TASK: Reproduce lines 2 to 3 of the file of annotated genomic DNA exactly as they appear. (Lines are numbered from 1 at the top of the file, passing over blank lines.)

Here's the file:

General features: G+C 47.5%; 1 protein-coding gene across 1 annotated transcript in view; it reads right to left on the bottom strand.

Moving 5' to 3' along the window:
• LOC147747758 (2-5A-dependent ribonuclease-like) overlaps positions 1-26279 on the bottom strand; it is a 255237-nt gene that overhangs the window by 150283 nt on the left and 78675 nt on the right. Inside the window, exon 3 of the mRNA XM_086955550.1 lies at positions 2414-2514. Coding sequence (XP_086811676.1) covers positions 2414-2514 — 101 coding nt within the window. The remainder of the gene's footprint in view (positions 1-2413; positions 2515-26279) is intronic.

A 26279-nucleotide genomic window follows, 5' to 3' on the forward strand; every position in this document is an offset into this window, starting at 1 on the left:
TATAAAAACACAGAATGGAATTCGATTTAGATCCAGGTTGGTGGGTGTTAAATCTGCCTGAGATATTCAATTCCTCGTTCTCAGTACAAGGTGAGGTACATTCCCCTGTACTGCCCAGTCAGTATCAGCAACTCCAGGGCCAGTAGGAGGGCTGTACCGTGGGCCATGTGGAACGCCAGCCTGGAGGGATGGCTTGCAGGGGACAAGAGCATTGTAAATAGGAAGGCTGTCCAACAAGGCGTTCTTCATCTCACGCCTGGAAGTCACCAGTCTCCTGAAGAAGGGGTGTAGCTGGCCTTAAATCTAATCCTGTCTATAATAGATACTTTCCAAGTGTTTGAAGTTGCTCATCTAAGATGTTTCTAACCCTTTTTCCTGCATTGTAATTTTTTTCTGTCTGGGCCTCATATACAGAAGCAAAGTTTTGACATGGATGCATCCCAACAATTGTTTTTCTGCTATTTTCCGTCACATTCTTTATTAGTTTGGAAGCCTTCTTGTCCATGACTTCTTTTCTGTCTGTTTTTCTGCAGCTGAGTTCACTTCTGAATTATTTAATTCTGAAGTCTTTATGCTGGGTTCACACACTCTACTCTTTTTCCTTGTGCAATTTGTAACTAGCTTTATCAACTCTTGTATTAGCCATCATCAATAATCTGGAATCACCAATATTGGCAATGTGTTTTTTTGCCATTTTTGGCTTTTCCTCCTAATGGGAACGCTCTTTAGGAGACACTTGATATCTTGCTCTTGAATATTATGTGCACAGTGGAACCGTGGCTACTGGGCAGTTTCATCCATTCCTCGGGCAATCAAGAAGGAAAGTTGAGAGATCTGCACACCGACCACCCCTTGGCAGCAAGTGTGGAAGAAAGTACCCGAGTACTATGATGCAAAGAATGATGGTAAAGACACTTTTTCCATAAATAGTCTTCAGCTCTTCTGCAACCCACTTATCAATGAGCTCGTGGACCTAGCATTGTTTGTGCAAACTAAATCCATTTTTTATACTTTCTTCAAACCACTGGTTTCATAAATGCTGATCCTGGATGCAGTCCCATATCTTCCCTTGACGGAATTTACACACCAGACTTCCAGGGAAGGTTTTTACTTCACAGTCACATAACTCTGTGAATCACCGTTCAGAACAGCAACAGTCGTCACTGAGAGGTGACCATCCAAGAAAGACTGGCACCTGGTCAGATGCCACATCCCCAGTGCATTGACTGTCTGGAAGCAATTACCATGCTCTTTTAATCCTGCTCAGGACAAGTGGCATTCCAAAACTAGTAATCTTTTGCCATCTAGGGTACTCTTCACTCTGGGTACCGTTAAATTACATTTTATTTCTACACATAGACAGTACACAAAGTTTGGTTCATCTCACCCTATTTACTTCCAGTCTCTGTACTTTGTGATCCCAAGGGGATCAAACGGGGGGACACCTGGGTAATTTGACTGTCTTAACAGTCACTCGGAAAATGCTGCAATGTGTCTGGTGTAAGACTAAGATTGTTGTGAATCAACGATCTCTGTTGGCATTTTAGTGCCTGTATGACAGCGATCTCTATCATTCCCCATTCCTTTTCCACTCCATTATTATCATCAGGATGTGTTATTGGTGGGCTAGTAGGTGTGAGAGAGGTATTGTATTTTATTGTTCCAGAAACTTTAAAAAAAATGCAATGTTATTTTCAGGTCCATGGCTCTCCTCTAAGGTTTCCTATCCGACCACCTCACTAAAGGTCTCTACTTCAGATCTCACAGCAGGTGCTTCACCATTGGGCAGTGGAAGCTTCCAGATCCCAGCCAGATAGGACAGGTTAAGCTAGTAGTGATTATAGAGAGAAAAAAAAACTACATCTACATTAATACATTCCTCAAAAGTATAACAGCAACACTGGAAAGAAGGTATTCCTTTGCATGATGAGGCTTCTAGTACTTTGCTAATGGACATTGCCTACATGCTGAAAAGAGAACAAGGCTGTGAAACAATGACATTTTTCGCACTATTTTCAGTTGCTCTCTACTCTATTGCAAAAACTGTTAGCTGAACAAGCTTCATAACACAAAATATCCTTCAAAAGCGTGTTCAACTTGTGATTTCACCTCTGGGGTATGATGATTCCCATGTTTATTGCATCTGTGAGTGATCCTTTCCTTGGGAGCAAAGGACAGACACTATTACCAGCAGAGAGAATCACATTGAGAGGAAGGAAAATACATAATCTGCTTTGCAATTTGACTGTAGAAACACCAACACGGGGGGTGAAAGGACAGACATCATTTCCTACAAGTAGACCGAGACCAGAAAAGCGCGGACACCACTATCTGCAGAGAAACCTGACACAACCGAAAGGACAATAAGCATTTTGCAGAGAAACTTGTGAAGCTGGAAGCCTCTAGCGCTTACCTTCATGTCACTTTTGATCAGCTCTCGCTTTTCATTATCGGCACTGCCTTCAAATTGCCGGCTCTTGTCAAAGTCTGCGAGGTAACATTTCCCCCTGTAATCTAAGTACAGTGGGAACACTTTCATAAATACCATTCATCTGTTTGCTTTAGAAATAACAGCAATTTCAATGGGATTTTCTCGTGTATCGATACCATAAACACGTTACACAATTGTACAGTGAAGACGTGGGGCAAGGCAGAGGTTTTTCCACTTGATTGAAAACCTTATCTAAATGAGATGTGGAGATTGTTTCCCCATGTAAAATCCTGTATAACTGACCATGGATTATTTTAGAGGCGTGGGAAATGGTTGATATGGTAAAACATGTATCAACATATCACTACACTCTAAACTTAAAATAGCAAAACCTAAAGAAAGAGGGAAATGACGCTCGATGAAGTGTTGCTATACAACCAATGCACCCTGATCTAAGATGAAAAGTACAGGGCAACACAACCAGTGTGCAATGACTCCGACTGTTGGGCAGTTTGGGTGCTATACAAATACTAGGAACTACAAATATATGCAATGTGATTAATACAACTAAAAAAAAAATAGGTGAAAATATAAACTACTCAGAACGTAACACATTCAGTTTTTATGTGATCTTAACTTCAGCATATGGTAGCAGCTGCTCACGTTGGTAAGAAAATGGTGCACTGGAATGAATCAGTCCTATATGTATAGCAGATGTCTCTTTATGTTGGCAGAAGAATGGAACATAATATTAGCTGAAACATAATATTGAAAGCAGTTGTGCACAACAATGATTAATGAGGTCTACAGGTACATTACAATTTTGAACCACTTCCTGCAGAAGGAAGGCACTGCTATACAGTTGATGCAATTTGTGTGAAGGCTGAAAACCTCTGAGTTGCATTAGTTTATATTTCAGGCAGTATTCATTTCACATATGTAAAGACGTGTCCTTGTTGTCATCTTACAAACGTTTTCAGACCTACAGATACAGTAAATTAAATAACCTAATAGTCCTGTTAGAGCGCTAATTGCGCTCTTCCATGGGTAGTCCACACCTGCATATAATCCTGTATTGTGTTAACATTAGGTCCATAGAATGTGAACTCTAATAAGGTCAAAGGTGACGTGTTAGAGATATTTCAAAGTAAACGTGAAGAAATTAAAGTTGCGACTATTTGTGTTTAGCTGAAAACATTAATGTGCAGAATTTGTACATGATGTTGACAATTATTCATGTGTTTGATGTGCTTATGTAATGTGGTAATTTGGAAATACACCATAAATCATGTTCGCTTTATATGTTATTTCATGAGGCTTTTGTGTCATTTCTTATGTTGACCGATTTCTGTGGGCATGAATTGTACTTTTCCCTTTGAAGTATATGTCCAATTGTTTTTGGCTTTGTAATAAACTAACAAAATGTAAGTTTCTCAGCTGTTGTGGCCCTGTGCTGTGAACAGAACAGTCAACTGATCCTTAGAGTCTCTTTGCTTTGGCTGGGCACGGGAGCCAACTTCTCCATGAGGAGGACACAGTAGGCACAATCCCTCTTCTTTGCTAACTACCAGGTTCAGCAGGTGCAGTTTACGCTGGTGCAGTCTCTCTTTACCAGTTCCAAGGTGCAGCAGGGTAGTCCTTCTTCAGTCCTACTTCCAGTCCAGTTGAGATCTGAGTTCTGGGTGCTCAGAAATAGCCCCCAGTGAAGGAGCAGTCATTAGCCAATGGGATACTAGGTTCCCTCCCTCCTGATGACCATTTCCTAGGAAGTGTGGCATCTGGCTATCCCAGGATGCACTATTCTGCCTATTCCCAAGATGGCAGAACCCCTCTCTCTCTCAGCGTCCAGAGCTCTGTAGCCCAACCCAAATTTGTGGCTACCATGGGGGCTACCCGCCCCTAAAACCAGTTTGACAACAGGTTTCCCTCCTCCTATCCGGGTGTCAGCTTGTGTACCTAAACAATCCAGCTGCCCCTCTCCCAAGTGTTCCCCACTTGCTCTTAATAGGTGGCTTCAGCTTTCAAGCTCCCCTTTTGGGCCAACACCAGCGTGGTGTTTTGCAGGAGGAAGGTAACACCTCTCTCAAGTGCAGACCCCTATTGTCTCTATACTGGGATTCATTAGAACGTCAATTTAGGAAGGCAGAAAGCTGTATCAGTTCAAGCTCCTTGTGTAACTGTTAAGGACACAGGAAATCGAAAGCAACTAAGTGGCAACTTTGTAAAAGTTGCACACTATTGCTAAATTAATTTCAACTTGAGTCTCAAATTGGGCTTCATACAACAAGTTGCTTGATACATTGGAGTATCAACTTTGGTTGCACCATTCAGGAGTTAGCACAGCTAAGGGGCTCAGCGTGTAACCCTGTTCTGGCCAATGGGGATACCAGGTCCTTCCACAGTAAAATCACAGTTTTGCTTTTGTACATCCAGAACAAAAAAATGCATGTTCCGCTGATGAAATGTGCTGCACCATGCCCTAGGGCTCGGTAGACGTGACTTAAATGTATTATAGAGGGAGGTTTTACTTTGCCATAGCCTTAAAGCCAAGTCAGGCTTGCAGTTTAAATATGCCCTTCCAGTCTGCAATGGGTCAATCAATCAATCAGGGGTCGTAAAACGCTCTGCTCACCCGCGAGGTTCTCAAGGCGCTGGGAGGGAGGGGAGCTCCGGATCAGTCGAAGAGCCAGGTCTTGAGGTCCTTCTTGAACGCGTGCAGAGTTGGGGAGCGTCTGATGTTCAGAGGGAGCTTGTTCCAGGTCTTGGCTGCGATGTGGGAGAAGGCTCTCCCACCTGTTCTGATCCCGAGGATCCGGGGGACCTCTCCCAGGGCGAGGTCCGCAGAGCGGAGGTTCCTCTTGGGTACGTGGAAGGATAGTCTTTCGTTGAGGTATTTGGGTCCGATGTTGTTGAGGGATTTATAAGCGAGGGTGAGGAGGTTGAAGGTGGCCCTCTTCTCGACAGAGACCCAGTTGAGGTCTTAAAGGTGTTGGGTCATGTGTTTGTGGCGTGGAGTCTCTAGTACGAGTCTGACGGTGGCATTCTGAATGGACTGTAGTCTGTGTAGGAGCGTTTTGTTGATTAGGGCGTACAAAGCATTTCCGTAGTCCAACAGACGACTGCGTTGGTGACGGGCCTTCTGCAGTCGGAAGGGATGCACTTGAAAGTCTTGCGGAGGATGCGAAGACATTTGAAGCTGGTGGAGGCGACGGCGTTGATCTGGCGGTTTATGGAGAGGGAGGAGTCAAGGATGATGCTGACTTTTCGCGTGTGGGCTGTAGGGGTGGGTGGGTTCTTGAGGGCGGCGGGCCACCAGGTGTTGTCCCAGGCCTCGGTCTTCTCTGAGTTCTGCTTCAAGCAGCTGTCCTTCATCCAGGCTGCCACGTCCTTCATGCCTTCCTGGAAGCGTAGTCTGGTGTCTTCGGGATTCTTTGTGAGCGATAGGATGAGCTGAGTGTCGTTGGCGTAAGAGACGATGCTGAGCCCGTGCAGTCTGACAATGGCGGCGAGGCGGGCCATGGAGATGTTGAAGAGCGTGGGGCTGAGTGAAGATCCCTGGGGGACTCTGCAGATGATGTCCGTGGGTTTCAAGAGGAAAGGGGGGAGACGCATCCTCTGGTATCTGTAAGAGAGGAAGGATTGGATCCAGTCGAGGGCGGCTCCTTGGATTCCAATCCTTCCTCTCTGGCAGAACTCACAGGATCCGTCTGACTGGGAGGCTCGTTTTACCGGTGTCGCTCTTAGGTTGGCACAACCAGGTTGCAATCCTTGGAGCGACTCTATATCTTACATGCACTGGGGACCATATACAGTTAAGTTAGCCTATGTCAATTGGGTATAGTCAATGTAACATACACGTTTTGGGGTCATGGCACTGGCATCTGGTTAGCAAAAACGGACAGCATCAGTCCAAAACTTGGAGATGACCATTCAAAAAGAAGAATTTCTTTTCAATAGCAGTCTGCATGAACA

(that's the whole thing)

Moving 5' to 3' along the window:
• LOC147747758 (2-5A-dependent ribonuclease-like) overlaps positions 1-26279 on the bottom strand; it is a 255237-nt gene that overhangs the window by 150283 nt on the left and 78675 nt on the right. Inside the window, exon 3 of the mRNA XM_086955550.1 lies at positions 2414-2514. Coding sequence (XP_086811676.1) covers positions 2414-2514 — 101 coding nt within the window. The remainder of the gene's footprint in view (positions 1-2413; positions 2515-26279) is intronic.